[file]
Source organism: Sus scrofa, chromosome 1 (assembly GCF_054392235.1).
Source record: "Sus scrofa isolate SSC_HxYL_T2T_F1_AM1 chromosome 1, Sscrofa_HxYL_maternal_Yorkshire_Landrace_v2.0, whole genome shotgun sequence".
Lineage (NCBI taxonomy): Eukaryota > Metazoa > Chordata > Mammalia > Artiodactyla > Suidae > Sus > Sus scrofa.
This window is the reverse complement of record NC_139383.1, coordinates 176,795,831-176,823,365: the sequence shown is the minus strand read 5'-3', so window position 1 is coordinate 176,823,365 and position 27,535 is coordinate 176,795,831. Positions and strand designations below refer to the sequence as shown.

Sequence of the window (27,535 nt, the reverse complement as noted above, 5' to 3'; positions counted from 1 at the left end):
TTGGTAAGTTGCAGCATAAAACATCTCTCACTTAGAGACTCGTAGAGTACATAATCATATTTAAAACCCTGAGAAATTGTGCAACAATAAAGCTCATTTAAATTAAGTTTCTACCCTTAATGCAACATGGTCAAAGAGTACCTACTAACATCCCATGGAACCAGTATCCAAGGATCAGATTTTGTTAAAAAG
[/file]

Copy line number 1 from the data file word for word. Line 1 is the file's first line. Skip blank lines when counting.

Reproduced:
Source organism: Sus scrofa, chromosome 1 (assembly GCF_054392235.1).